Early Modern Medievalism: The End or Creation of the Middle Ages?

Post by Dr Mike Rodman Jones, School of English Albrecht Durer’s St Jerome in his Study (1513) is a seminal work in Renaissance art history. It is also one that, in its subject, execution, and reception, divides cultural time in a way that both omits and contains the Middle Ages. St Jerome (d. 420) appears …

Eclipses and comets and portents (oh my)

Contrary to popular opinion medieval people did not think that the world was flat. Educated people worked on an Aristotelean idea that the world was round and that it had different zones (including places that were either too hot or too cold to live in). However, medieval people, just in Antiquity, did not know that …

‘þe best mylke is womman milke’: Does Breast Milk Heal? – Guest post by Erin Connelly

On a recent episode of GPs: Behind Closed Doors (Channel 5), a reality show that examines doctor-patient relationships, a young mother told her GP that she had been treating her infant’s conjunctivitis with breast milk. The GP was surprised by this treatment and advised against it, stating that it was both ineffective and unpleasant. However, …

The Lylye of Medicynes – Guest post by Erin Connelly

‘ȝif it be a pore man . . .’: Healthcare for the Rich and Poor in the Lylye of Medicynes Economic disparity has come to the forefront of public consciousness in recent years: a report produced by Oxfam ahead of the World Economic Forum in 2014 states that ‘half of the world’s wealth is owned …

Rethinking Ravenna: review

A guest post by Maroula Perisanidi, postgraduate student in History ‘Our royalty is an imitation of yours, modelled on your good purpose, a copy of the only empire, in so far as we follow you we excel all other nations’ These are the terms used by Cassiodorus on behalf of King Theoderic (493–526) to express …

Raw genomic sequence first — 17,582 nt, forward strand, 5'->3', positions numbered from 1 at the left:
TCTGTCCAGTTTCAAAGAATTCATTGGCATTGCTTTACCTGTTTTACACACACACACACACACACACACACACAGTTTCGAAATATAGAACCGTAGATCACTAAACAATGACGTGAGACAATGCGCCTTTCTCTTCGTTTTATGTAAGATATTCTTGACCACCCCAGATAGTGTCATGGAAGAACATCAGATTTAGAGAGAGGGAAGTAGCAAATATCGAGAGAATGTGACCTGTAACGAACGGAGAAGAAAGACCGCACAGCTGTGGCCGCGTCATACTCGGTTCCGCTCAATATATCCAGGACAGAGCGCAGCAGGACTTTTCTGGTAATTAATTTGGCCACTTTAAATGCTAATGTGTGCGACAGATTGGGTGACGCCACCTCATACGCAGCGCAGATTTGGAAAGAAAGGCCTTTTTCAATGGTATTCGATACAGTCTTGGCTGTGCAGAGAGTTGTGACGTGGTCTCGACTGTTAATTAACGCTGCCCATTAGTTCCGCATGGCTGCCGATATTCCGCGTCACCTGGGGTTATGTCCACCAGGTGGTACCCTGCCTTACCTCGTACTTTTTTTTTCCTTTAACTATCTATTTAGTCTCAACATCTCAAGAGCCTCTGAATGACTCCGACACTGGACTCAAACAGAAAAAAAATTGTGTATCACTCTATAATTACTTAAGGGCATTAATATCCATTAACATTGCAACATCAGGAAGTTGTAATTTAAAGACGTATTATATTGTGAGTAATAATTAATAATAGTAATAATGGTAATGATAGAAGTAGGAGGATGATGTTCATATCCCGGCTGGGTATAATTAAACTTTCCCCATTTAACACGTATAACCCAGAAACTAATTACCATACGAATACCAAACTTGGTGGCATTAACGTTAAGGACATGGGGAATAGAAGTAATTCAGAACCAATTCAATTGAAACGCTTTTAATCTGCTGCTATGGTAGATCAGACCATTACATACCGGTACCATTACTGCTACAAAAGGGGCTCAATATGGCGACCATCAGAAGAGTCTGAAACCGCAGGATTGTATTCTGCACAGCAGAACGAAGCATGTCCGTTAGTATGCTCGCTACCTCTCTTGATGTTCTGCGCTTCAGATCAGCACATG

Ross Balzaretti, Thinking about Ravenna

A guest blog by Dr Ross Balzaretti, History, University of Nottingham Judith Herrin is one of those (all too rare) historians who asks and answers unexpected questions, and her forthcoming IMR lecture ‘Rethinking Ravenna: The Ostrogothic Inheritance’ (5.30pm, 27 March 2014, A41, Clive Grainger Building, University Park) will no doubt do just that. I am …

Literatures of Older Scots and Middle English

If there are challenges in establishing Older Scots and Middle English as different languages (see previous blog) those are matched equally in attempting to define an Older Scots literary tradition. The Middle English literary tradition is so multifarious that to insist on separateness for Scotland seems doomed to failure. We can see, for instance, that …

Past identities: medieval differences between Scotland and England

The photo attached to this blog can be replicated in many family albums. The girls here happen to be my goddaughter and her sister, on their way to visit friends and family in Scotland, but they might equally be my children on the same mission north. There remains a slight sense of travelling to a …

Feasting the Dead: Hallowe’en

Today is Hallowe’en which according to many sources is based on ‘Celtic’ traditions, because the Celtic year begun on the first of November. While Hallowe’en is not necessarily about the dead (more about the undead) it falls on the night before All Saints’ Day. The Hallow part of the word is derived from Old English …

What is Robin Hood?

I’d never really thought of Robin Hood as jousting. A mean sword fighter, yes; good with the quarter staff, if not as good as Little John; and of course superlative with a long bow. Just not the lance. So it took me a few moments to re-orientate myself at the Robin Hood Pageant at Nottingham …